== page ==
Up until recently as a fair few would be EU citizens (despite names that hail from further afield) they would have been entitled to bring over various cousins and assorted elderly relations.

I used to see this every day in my previous job - and I got very f***ing tired of it.
That though did cross my mind, but other properties nearby that have had similar treatment, typically there are two late model cars out the front and that's it. With the property that I describe, time will tell. Certainly I saw what you describe regularly in London; interesting what you can see in back gardens from the train and above-ground on the tube.

ETA: I think you mean SEWERAGE
 
My area has seen a recent surge in new build properties. As cars have been getting bigger, so have new build garages been getting smaller. At the same time, the gap between properties is best measured with a feeler gauge, so property frontages are smaller as well.
The garages in these properties are so small that I haven't seen a single one being used to park a car. Some have already been converted into another room, but most seem to be used for storage.
So, with no effective garage and a small frontage, it isn't much of a surprise that a lot of them have converted what small front garden they had into a parking area.
 

QRK2

LE
I'd agree that the paving of the front gardens that you describe is at least partially competitive and a case of keeping up with the Patels next door. We have near neighbour whose grandparents emigrated from what is now Pakistan, he's solicitor an local Conservative Councillor so all in all a bit of a pillar of the community but, when he moved in, in addition to paving the front garden, he had the low stone wall ripped out and replaced by a plain brick thing surmounted by railings and with 2m remote high control gates.

Open front gardens are quite a British construct, although they are seen in parts of Europe. They are seen as quite odd and rather insecure in much of the world.
 
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My area has seen a recent surge in new build properties. As cars have been getting bigger, so have new build garages been getting smaller. At the same time, the gap between properties is best measured with a feeler gauge, so property frontages are smaller as well.
The garages in these properties are so small that I haven't seen a single one being used to park a car. Some have already been converted into another room, but most seem to be used for storage.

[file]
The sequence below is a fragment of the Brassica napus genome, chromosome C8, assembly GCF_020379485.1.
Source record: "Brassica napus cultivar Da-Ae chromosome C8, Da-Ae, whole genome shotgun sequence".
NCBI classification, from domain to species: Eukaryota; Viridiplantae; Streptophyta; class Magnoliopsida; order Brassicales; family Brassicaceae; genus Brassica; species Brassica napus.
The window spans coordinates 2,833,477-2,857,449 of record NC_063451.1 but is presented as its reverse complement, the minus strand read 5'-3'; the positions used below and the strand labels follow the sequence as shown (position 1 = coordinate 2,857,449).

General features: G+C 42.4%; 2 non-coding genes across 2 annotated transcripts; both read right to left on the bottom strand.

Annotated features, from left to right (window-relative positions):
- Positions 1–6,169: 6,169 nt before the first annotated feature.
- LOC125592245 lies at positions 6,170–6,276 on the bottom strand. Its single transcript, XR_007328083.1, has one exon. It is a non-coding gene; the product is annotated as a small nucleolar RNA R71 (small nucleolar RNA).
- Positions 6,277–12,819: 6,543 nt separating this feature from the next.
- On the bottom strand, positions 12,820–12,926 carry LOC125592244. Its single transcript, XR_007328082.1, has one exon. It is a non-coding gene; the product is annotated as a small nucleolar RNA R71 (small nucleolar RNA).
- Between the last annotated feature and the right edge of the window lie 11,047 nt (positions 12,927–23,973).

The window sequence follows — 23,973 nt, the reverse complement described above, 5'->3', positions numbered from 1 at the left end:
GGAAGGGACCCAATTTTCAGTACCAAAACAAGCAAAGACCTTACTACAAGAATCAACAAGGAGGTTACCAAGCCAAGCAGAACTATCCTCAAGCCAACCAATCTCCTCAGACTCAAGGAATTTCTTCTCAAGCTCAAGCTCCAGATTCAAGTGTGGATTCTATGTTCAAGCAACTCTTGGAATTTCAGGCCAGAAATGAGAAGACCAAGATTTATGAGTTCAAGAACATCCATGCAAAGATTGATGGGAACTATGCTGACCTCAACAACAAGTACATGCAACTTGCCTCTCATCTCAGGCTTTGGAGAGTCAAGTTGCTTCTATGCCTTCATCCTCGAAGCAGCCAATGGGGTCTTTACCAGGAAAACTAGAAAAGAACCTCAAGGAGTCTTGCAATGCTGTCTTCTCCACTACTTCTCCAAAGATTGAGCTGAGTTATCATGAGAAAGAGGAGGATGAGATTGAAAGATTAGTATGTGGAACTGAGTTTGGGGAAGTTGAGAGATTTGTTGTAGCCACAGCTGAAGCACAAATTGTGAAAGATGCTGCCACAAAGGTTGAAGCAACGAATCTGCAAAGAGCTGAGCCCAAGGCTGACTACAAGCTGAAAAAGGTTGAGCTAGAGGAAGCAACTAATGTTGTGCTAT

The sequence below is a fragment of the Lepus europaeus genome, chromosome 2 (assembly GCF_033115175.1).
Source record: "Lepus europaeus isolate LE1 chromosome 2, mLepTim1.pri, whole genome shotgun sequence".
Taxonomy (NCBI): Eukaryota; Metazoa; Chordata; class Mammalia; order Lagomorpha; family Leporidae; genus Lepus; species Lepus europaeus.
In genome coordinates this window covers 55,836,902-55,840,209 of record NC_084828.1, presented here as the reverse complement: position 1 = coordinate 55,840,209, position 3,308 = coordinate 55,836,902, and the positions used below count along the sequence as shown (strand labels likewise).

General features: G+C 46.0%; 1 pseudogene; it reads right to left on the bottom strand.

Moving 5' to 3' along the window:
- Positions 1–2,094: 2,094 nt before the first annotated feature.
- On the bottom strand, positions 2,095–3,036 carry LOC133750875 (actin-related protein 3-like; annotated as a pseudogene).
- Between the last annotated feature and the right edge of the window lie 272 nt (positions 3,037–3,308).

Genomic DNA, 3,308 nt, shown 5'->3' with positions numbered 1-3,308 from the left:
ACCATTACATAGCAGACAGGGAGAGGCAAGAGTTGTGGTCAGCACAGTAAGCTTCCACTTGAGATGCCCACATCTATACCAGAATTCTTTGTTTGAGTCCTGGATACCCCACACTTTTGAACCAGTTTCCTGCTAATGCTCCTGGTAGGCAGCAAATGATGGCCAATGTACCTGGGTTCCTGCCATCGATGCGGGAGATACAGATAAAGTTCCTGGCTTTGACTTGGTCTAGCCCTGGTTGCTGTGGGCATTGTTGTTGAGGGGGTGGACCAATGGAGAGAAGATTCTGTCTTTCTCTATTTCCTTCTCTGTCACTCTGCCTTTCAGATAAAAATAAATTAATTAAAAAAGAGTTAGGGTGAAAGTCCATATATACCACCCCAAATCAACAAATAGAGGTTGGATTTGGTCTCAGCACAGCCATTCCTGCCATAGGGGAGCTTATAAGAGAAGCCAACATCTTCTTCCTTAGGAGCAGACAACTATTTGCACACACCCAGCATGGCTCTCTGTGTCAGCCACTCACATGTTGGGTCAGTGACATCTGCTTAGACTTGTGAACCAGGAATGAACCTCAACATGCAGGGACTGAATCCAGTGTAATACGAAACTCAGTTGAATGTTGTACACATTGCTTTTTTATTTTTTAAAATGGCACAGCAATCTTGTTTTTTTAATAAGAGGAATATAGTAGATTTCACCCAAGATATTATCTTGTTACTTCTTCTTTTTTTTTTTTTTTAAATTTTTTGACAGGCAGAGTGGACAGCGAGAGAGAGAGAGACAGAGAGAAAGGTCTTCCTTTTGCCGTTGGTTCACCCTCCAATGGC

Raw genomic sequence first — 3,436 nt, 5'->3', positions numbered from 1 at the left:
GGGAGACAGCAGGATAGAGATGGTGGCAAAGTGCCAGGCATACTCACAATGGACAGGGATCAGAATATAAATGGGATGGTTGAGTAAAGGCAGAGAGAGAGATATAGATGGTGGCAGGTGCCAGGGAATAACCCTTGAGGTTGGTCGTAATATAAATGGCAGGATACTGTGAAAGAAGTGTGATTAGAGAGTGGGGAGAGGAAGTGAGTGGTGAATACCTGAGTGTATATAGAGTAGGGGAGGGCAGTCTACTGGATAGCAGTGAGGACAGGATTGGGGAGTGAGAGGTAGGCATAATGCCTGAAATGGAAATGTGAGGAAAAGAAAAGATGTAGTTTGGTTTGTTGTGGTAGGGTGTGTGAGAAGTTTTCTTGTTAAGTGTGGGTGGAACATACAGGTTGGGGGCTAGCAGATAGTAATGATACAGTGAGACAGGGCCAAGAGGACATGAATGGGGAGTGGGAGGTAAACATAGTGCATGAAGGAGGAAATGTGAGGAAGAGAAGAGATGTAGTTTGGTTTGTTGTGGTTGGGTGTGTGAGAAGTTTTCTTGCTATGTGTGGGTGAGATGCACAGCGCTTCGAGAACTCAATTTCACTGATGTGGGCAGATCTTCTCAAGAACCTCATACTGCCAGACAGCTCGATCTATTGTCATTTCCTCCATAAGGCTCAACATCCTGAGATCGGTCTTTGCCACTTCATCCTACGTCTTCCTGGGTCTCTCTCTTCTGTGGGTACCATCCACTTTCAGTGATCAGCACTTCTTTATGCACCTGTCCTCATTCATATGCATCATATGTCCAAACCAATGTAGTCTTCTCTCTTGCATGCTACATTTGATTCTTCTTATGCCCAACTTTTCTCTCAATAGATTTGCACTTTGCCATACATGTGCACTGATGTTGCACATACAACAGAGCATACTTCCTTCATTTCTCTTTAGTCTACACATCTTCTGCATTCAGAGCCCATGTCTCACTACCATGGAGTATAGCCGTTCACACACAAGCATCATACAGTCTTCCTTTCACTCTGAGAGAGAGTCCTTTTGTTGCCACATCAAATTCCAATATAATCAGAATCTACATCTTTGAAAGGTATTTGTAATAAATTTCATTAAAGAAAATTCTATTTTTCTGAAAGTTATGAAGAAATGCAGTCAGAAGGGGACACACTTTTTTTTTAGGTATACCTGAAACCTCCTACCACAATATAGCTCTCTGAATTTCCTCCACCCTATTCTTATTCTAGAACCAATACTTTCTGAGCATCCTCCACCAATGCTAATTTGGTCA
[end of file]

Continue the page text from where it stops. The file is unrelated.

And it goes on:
So, with no effective garage and a small frontage, it isn't much of a surprise that a lot of them have converted what small front garden they had into a parking area.
The difference around here is that these properties had long driveways that could accommodate several large cars, without the need for additional paving. I have a decent-sized garage - used for storage - and gated parking for two cars. But it would never cross my mind to rip up the front garden and pave it. But around here people are!
 

Hohenidoom

Old-Salt
I often lament it also. The places affected worst by it are (in my opinion) the terraces that are ubiquitous around my way. Even small front gardens can greatly lift an area but the proliferation of parking spaces out front just makes them into ugly car parks.

I get parking is needed - but on the bigger houses why on earth would you want the entire front to be paved? The lack of trees and green space on new developments do them no favours either - if you can't have a garden, at least plant a chestnut or three to break up the tedium of yellow brick and hire cars.

That said, I often curse the twat who destroyed our wrap-around garden in the 1920s so his garage wasn't too far a walk from the house. 50 feet of driveway for one car! It does, however, mean that we can do a fair impression of a traffic jam whenever we like.
 
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philc

LE
I have just replaced the lawn in the front with pebbles, why because I had to lift the lawn mower up to shoulder height to get it back in to the shed at the back due to living on a slop. We now have 8 lavenders with loads of bees and butterflies and a very pleasant smell. Numerous other grasses are on the way as well.

The back has been remodelled as well, old pines that were blocking light removed and wild flowers and flowers that attract wildlife introduced. We are looking at a good first years crop of cooking apples, have you seen the price of a cooking apple and plan for another apple tree next year, eating this time. We have an abundance of rhubarb and a healthy crop of beetroot is on its way. Broadbeans harvested and winter cabbage in.

I am planning a bug hotel next.
 

Bubbles_Barker

LE
Book Reviewer
Most modern housing comes without any meaningful garden, no garage and access to a 'community leisure space'. It's a tragedy - I grew up in leafy North London suburbia and it was just that - leafy as ****. I cannot understand what drives people to remove greenery in favour of tarmac or paving slabs.